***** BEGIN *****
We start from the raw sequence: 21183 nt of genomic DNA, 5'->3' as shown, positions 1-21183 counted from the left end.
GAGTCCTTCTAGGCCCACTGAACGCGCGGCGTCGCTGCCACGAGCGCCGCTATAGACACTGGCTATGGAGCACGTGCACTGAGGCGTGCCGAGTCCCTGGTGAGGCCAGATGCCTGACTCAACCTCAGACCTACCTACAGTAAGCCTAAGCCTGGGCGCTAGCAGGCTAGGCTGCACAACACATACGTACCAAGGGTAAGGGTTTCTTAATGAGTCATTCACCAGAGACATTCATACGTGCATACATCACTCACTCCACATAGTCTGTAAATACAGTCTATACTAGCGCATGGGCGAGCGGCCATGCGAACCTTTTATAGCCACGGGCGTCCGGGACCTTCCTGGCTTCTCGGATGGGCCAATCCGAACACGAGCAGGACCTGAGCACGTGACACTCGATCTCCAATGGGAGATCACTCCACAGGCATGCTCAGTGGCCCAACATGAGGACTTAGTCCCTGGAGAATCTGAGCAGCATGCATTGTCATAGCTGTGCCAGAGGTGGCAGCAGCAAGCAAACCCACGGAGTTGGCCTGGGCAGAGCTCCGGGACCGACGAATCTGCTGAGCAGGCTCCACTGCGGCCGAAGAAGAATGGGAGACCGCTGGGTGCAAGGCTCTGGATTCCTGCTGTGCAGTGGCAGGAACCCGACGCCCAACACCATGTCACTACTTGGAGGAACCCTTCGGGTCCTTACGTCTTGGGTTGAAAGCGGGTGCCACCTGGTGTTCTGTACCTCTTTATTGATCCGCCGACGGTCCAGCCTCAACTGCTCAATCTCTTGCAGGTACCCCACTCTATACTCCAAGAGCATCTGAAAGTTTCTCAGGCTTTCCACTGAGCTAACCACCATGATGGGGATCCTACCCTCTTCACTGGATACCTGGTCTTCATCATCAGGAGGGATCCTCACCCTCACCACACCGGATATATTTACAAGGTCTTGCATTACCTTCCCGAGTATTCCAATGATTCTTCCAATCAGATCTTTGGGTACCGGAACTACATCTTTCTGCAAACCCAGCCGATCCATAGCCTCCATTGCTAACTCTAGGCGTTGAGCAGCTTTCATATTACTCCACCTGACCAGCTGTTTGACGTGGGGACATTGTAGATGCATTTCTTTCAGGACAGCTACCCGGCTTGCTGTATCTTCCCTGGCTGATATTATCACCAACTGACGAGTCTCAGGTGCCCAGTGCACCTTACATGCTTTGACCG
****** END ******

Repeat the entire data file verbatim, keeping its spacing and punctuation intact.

We start from the raw sequence: 21183 nt of genomic DNA, 5'->3' as shown, positions 1-21183 counted from the left end.
GAGTCCTTCTAGGCCCACTGAACGCGCGGCGTCGCTGCCACGAGCGCCGCTATAGACACTGGCTATGGAGCACGTGCACTGAGGCGTGCCGAGTCCCTGGTGAGGCCAGATGCCTGACTCAACCTCAGACCTACCTACAGTAAGCCTAAGCCTGGGCGCTAGCAGGCTAGGCTGCACAACACATACGTACCAAGGGTAAGGGTTTCTTAATGAGTCATTCACCAGAGACATTCATACGTGCATACATCACTCACTCCACATAGTCTGTAAATACAGTCTATACTAGCGCATGGGCGAGCGGCCATGCGAACCTTTTATAGCCACGGGCGTCCGGGACCTTCCTGGCTTCTCGGATGGGCCAATCCGAACACGAGCAGGACCTGAGCACGTGACACTCGATCTCCAATGGGAGATCACTCCACAGGCATGCTCAGTGGCCCAACATGAGGACTTAGTCCCTGGAGAATCTGAGCAGCATGCATTGTCATAGCTGTGCCAGAGGTGGCAGCAGCAAGCAAACCCACGGAGTTGGCCTGGGCAGAGCTCCGGGACCGACGAATCTGCTGAGCAGGCTCCACTGCGGCCGAAGAAGAATGGGAGACCGCTGGGTGCAAGGCTCTGGATTCCTGCTGTGCAGTGGCAGGAACCCGACGCCCAACACCATGTCACTACTTGGAGGAACCCTTCGGGTCCTTACGTCTTGGGTTGAAAGCGGGTGCCACCTGGTGTTCTGTACCTCTTTATTGATCCGCCGACGGTCCAGCCTCAACTGCTCAATCTCTTGCAGGTACCCCACTCTATACTCCAAGAGCATCTGAAAGTTTCTCAGGCTTTCCACTGAGCTAACCACCATGATGGGGATCCTACCCTCTTCACTGGATACCTGGTCTTCATCATCAGGAGGGATCCTCACCCTCACCACACCGGATATATTTACAAGGTCTTGCATTACCTTCCCGAGTATTCCAATGATTCTTCCAATCAGATCTTTGGGTACCGGAACTACATCTTTCTGCAAACCCAGCCGATCCATAGCCTCCATTGCTAACTCTAGGCGTTGAGCAGCTTTCATATTACTCCACCTGACCAGCTGTTTGACGTGGGGACATTGTAGATGCATTTCTTTCAGGACAGCTACCCGGCTTGCTGTATCTTCCCTGGCTGATATTATCACCAACTGACGAGTCTCAGGTGCCCAGTGCACCTTACATGCTTTGACCG